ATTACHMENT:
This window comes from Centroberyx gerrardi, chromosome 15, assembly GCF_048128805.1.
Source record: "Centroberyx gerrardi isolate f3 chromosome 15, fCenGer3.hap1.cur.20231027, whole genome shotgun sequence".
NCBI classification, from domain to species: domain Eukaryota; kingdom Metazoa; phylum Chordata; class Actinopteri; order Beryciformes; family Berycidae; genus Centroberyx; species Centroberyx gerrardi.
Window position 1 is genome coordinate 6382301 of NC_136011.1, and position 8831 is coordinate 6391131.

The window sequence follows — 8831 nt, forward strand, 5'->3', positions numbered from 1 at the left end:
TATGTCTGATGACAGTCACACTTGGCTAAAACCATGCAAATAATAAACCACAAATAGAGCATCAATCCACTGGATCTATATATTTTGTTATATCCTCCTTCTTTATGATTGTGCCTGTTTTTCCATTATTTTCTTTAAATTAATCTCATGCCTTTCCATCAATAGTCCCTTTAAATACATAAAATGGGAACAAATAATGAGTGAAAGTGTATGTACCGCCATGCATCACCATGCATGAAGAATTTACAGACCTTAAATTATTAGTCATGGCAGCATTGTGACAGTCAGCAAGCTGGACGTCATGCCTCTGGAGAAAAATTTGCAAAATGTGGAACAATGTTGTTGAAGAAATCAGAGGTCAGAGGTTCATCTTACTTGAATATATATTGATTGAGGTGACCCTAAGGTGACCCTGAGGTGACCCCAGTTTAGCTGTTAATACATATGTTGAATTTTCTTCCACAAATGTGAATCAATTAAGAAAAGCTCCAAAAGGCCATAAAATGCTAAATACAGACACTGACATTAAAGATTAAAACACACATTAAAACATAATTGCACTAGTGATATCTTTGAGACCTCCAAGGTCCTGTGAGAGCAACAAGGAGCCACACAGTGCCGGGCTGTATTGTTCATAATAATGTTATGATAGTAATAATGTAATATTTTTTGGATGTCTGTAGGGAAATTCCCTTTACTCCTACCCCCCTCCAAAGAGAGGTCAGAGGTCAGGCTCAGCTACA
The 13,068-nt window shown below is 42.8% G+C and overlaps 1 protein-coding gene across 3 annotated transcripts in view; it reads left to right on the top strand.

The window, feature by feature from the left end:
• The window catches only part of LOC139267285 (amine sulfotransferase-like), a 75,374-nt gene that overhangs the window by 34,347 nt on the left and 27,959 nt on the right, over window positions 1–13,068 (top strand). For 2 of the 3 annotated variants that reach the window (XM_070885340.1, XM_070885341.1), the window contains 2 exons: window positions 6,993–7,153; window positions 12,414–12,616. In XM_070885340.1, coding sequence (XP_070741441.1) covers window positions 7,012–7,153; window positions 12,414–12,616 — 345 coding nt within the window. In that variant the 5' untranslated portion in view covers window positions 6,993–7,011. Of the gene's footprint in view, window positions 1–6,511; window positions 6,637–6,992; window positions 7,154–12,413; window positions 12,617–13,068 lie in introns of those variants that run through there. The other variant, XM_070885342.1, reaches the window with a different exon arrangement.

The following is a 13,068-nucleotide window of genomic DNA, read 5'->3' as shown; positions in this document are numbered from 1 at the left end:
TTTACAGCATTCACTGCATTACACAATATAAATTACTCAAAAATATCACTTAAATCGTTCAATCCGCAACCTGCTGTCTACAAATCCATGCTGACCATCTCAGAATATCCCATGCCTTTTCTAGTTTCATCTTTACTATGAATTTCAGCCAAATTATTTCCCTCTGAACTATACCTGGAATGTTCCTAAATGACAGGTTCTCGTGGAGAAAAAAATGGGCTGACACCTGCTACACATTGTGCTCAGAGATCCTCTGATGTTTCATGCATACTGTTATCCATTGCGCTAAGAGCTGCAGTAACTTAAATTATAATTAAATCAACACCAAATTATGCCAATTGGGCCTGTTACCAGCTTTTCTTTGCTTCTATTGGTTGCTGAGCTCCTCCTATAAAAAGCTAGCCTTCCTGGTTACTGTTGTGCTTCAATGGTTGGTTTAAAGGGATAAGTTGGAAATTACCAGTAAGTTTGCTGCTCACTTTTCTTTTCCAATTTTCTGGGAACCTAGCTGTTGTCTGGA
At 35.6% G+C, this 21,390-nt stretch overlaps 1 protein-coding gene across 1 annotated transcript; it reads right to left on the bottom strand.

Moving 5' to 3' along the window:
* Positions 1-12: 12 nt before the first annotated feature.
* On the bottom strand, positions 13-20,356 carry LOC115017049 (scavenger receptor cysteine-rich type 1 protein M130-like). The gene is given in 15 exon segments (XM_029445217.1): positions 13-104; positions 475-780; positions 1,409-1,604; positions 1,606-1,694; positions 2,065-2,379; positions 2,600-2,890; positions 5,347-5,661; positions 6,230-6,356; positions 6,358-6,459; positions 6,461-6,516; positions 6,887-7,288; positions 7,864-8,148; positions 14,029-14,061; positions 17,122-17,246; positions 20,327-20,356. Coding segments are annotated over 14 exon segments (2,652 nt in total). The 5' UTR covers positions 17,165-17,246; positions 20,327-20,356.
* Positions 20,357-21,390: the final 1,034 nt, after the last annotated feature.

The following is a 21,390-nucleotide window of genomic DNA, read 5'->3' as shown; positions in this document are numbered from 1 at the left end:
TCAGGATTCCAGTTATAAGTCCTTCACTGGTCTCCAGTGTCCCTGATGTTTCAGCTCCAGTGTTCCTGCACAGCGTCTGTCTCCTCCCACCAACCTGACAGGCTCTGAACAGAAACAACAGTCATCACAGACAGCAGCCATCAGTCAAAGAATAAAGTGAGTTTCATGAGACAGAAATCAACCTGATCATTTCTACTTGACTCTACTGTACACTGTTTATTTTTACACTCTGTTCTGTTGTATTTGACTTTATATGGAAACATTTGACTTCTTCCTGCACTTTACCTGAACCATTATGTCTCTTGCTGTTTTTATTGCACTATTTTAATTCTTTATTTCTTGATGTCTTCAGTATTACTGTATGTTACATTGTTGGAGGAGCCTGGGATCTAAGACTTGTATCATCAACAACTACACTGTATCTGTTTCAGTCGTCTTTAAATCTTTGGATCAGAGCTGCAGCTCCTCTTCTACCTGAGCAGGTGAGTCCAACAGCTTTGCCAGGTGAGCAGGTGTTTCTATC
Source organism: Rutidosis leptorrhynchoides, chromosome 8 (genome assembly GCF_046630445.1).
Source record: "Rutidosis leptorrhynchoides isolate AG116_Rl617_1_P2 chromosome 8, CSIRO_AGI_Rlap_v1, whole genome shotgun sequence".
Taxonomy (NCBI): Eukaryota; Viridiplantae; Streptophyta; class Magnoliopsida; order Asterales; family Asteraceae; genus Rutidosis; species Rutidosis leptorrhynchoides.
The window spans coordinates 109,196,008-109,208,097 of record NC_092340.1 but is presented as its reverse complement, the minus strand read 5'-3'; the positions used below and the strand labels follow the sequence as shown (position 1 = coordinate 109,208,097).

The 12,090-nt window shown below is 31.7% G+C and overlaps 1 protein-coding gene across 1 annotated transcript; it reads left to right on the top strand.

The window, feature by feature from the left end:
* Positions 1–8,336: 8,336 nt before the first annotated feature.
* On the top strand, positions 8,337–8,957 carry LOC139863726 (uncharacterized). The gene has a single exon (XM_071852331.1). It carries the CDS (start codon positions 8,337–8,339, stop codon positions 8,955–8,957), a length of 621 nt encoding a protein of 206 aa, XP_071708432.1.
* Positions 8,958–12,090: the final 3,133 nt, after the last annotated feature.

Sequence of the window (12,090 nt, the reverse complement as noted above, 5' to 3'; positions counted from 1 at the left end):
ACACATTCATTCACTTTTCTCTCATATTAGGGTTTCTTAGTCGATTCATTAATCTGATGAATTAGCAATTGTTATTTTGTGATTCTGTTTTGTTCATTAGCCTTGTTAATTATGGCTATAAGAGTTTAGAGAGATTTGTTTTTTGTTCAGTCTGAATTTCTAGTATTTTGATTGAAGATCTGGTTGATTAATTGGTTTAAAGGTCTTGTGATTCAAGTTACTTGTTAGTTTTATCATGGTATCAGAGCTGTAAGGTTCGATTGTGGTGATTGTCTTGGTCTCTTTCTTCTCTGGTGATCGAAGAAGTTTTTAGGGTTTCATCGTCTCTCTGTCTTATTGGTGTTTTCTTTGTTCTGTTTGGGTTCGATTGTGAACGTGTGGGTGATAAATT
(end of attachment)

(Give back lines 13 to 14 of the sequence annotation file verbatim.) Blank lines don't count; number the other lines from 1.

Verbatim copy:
Moving 5' to 3' along the window:
* Positions 1-12: 12 nt before the first annotated feature.